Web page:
Philosopher Martin Heidegger (1889-1976) requested before his death that the collection of his writings be called ‘paths, not works’. He had used the word ‘paths’ several times. It provides, according to some interpreters of his ‘works’, an image of ‘leading’ but not necessarily to anywhere in particular; like many paths do in the woods.
Good leaders are good path makers. Sometimes the journey is not clear. The destination may still be ambiguous. It’s the journey, stupid! Pretending that there is a fixed destination and that you know all the highways, roads and pathways, does not make you a good or better leader.
The great Spanish poet Antonio Machado (1875-1939) said it well in one of his most acclaimed poems. It would read in English something like this: ‘Walker, there is no path to follow, you make the path by walking’.
The allegory of the Path, whether Machado’s path making or Heidegger’s ‘paths, not works’, is a good allegory for leadership. I have spoken before of the leader as a Cartographer, as a map maker (New Leaders Wanted, 2007).
Pilgrimage is also a good metaphor for a leadership journey, a journey not in solitude but accompanied by followers. Not surprisingly, the image of the Journey is also frequently associated to leadership. The Journey contains all sorts of challenges and discoveries for the pilgrim, as it does for the leader.
All this is crucial to a form of ‘leadership thinking’ in short supply: the reflective one, the emergent, the discoverable, the non prescriptive. I make no secrets of my mistrust towards ‘a set of characteristics’ or ‘a list of attributes’ of the good leader. Yet, I understand those ‘sets’ (very often of dubious evidence-based origin) as maps in themselves. I respect the maps, but not when they become an end in themselves.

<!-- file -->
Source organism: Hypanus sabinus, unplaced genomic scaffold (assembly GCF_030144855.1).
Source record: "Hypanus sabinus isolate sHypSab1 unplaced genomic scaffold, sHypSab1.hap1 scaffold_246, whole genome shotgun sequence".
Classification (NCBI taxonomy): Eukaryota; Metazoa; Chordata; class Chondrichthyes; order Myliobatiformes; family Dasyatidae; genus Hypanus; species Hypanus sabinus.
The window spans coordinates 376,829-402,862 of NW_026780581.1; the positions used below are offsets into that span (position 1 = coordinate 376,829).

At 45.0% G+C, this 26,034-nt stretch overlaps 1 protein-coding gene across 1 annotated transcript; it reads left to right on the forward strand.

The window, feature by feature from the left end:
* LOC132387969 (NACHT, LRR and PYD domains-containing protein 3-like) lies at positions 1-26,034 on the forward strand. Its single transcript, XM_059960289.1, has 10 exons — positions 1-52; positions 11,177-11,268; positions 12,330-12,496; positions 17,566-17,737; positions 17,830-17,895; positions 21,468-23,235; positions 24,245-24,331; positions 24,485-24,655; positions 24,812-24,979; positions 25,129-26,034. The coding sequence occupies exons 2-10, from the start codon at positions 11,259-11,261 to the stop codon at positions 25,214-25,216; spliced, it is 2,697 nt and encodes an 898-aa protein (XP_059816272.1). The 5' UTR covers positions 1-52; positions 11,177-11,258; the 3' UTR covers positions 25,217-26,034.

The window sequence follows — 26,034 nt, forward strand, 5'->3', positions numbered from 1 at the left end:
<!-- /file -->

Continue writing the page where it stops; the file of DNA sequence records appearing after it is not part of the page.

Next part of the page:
I am in favour of any path, in any Journey, that prompts questions. Question such as ‘what does it mean to be a leader here?’, or ‘why would anybody come with me on this journey where we are going to make the path by walking?’
I am worried about our natural ability to provide answers even without the questions. Off-the-shelf leadership development is not healthy. It is finished works, not paths in the making.
Dr Leandro Herrero is the CEO and Chief Organization Architect of The Chalfont Project, an international firm of organizational architects. He is the pioneer of Viral ChangeTM, a people Mobilizing Platform, a methodology that delivers large scale behavioural and cultural change in organizations, which creates lasting capacity for changeability.
Dr Herrero is also an Executive Fellow at the Centre for the Future of Organization, Drucker School of Management. An international speaker, Dr Herrero is available for virtual speaking engagements and can be reached at: The Chalfont Project.
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